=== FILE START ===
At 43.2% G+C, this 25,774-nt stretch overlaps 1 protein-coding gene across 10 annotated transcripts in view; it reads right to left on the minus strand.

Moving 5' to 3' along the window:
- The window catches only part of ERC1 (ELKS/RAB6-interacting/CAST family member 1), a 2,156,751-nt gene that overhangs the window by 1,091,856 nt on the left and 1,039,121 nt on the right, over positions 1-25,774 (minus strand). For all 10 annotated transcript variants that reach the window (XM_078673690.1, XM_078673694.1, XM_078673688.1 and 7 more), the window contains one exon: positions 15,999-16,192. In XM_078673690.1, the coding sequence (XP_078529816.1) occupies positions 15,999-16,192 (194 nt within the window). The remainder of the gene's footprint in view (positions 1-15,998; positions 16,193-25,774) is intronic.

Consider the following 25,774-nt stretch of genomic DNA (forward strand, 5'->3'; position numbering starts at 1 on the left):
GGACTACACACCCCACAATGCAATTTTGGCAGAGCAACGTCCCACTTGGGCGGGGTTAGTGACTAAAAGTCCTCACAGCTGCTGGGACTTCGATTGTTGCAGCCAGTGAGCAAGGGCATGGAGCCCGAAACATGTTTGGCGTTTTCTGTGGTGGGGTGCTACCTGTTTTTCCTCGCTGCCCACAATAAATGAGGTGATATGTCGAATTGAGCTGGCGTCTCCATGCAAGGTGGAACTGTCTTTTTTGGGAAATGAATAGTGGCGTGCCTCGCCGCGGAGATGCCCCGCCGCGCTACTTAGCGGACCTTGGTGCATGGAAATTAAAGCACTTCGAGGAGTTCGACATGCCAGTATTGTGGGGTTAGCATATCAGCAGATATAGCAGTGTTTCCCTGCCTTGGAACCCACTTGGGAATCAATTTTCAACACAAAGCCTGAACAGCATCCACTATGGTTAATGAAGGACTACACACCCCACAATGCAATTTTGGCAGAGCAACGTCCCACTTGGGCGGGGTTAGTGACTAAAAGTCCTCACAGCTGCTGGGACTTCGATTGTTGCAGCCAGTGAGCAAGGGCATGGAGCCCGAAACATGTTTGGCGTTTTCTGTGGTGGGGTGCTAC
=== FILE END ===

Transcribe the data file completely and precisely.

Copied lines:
At 43.2% G+C, this 25,774-nt stretch overlaps 1 protein-coding gene across 10 annotated transcripts in view; it reads right to left on the minus strand.

Moving 5' to 3' along the window:
- The window catches only part of ERC1 (ELKS/RAB6-interacting/CAST family member 1), a 2,156,751-nt gene that overhangs the window by 1,091,856 nt on the left and 1,039,121 nt on the right, over positions 1-25,774 (minus strand). For all 10 annotated transcript variants that reach the window (XM_078673690.1, XM_078673694.1, XM_078673688.1 and 7 more), the window contains one exon: positions 15,999-16,192. In XM_078673690.1, the coding sequence (XP_078529816.1) occupies positions 15,999-16,192 (194 nt within the window). The remainder of the gene's footprint in view (positions 1-15,998; positions 16,193-25,774) is intronic.

Consider the following 25,774-nt stretch of genomic DNA (forward strand, 5'->3'; position numbering starts at 1 on the left):
GGACTACACACCCCACAATGCAATTTTGGCAGAGCAACGTCCCACTTGGGCGGGGTTAGTGACTAAAAGTCCTCACAGCTGCTGGGACTTCGATTGTTGCAGCCAGTGAGCAAGGGCATGGAGCCCGAAACATGTTTGGCGTTTTCTGTGGTGGGGTGCTACCTGTTTTTCCTCGCTGCCCACAATAAATGAGGTGATATGTCGAATTGAGCTGGCGTCTCCATGCAAGGTGGAACTGTCTTTTTTGGGAAATGAATAGTGGCGTGCCTCGCCGCGGAGATGCCCCGCCGCGCTACTTAGCGGACCTTGGTGCATGGAAATTAAAGCACTTCGAGGAGTTCGACATGCCAGTATTGTGGGGTTAGCATATCAGCAGATATAGCAGTGTTTCCCTGCCTTGGAACCCACTTGGGAATCAATTTTCAACACAAAGCCTGAACAGCATCCACTATGGTTAATGAAGGACTACACACCCCACAATGCAATTTTGGCAGAGCAACGTCCCACTTGGGCGGGGTTAGTGACTAAAAGTCCTCACAGCTGCTGGGACTTCGATTGTTGCAGCCAGTGAGCAAGGGCATGGAGCCCGAAACATGTTTGGCGTTTTCTGTGGTGGGGTGCTAC